World news story

The Queen’s Baton Relay in Sri Lanka

Her Majesty’s message journeys around the Commonwealth.

This was published under the 2010 to 2015 Conservative and Liberal Democrat coalition government

The Queen’s Baton Relay unites the two billion citizens of the Commonwealth in a celebration of sport, diversity and peace.
The Queen’s Baton Relay unites the two billion citizens of the Commonwealth in a celebration of sport, diversity and peace.

The British High Commission in Colombo celebrated the arrival of the Queen’s Baton Relay in Sri Lanka on Saturday, 19 October, 2013, ahead of the 2014 Glasgow Commonwealth Games. The celebration began with sixteen children from the British Council’s “Connecting Classrooms” project – representing the sixteen Commonwealth values – and the Baton Relay team from Glasgow running around Independence Square in the heart of Colombo.

This was followed by a press conference at the British High Commissioner’s residence, Westminster House, in collaboration with the National Olympic Committee, the Ministry of Sports and the Ministry of Postal Services, where the Postmaster General launched a first day cover to mark the event. A reception was held after the press conference at which Shenuka Corea, the overall winner of the Commonwealth Essay Competition in 2012, signed the Baton Book, which will travel to all the countries participating in the Queen’s Baton Relay.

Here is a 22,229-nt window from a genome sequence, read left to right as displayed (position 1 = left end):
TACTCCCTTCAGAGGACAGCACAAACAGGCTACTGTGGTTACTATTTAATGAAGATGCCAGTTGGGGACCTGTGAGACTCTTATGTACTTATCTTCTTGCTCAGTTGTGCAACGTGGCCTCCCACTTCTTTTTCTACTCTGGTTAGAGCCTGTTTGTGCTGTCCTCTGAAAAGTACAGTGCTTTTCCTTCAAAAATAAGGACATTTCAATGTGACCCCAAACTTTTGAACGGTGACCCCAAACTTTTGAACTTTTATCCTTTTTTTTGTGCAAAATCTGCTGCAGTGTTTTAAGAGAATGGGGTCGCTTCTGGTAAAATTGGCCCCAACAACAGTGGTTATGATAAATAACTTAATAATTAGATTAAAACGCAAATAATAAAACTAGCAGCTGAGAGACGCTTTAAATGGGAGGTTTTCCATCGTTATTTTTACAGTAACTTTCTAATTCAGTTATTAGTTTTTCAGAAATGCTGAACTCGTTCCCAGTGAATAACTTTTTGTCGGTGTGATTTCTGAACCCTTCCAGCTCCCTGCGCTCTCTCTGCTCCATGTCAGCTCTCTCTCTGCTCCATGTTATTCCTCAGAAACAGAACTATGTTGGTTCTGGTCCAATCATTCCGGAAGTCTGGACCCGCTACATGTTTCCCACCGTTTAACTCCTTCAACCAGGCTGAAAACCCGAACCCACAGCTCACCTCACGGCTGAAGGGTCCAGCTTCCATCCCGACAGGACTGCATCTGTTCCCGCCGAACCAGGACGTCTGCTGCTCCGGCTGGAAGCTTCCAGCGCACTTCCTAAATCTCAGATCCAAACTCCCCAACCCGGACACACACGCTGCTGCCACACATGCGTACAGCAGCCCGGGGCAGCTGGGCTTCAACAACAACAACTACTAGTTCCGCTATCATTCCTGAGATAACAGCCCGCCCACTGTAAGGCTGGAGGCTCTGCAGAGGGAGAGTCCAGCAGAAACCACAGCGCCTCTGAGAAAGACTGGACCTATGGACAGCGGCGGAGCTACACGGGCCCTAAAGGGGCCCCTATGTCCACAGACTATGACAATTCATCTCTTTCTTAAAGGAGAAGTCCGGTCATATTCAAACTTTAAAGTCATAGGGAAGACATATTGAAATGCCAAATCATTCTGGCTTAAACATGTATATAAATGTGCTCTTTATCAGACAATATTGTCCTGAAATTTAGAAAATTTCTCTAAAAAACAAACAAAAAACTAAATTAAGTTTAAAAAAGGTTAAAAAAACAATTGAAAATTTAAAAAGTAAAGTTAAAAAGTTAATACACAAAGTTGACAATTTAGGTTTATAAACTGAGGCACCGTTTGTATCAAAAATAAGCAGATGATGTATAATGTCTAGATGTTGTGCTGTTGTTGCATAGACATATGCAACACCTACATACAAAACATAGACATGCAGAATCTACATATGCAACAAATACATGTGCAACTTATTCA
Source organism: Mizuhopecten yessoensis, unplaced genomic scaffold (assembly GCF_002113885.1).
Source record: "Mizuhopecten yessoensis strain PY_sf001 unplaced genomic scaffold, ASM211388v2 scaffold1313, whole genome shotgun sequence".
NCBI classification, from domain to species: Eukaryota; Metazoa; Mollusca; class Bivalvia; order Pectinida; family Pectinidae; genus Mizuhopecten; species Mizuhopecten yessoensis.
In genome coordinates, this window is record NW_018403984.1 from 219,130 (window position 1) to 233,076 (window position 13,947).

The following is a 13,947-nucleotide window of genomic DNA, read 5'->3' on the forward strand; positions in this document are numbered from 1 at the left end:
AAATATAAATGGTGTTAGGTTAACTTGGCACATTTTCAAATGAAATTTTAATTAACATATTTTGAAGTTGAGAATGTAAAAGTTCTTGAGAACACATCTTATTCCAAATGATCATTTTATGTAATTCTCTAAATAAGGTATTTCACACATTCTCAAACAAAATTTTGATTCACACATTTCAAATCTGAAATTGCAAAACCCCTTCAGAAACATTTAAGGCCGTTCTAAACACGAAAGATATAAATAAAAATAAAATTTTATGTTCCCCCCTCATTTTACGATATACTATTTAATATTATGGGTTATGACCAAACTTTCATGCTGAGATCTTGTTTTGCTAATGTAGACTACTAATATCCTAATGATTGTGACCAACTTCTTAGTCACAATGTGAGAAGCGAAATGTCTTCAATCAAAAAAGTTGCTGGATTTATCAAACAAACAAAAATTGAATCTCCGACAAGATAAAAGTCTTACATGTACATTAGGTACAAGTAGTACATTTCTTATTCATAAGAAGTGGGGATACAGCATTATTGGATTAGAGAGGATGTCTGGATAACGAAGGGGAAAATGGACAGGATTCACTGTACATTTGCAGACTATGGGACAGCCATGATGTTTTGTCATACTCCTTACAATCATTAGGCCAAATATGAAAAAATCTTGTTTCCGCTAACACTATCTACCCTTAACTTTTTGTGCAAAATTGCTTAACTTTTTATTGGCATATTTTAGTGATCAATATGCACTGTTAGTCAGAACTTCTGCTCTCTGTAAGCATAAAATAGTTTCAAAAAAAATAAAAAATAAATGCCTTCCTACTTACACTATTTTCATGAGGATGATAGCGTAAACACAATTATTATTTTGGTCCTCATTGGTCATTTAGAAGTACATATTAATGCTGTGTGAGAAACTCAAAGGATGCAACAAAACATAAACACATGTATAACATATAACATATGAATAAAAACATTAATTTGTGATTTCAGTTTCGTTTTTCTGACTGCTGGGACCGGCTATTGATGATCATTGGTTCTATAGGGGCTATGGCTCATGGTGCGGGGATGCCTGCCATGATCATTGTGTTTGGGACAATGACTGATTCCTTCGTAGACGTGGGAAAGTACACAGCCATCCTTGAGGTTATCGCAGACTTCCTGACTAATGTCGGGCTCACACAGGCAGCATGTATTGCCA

Among those present at the event were Minister for Sports, Hon. Mahindananda Aluthgamage, Minister for Postal Services, Hon. Jeevan Kumaratunga and Deputy Minister for Postal Services, Hon. Sanath Jayasuriya.

The Queen’s Baton Relay is the Commonwealth Games’ equivalent of the Olympic torch. It heralds the forthcoming Games and contains a handwritten message from Her Majesty The Queen, which is officially read aloud by Her Majesty or Her representative at the opening ceremony of the Commonwealth Games.

Speaking at the event, British High Commissioner John Rankin said:

“The Queen’s Baton Relay unites the two billion citizens of the Commonwealth in a celebration of sport, diversity and peace. Every time the Baton is passed, it reinforces the friendship that remains steadfast among Commonwealth nations. We are particularly delighted to warmly welcome the Baton to Sri Lanka, as it was here, in Colombo, that the final decision to host the Games in Glasgow was made, at the Commonwealth Games Federation General Assembly in November 2007. We wish the Queen’s Baton Relay team all the very best as they travel through the diverse region that is the Commonwealth, carrying this message of diplomacy through sport and unity through difference.” The Queen’s Baton Relay for the 2014 Glasgow Commonwealth Games was launched on 9 October, 2013 at Buckingham Palace. The first baton bearer was Alan Wells, the Scottish sprinter who won gold in the men’s 100m at the 1980 Moscow Olympic Games. Over the 288 days of the relay, the Baton will visit all 70 competing nations and territories, journeying more than 190,000km through Commonwealth territories in Asia, Oceania, Africa, North and South America and the Caribbean. The Baton’s journey will end at the opening ceremony of the Games on 23 July, 2014.

The Queen’s Baton Relay will travel around Colombo and Kandy from 19-21 October. For more information, follow the BBC blog on the Queen’s Baton Relay

For More photos visit our flick

Published 23 October 2013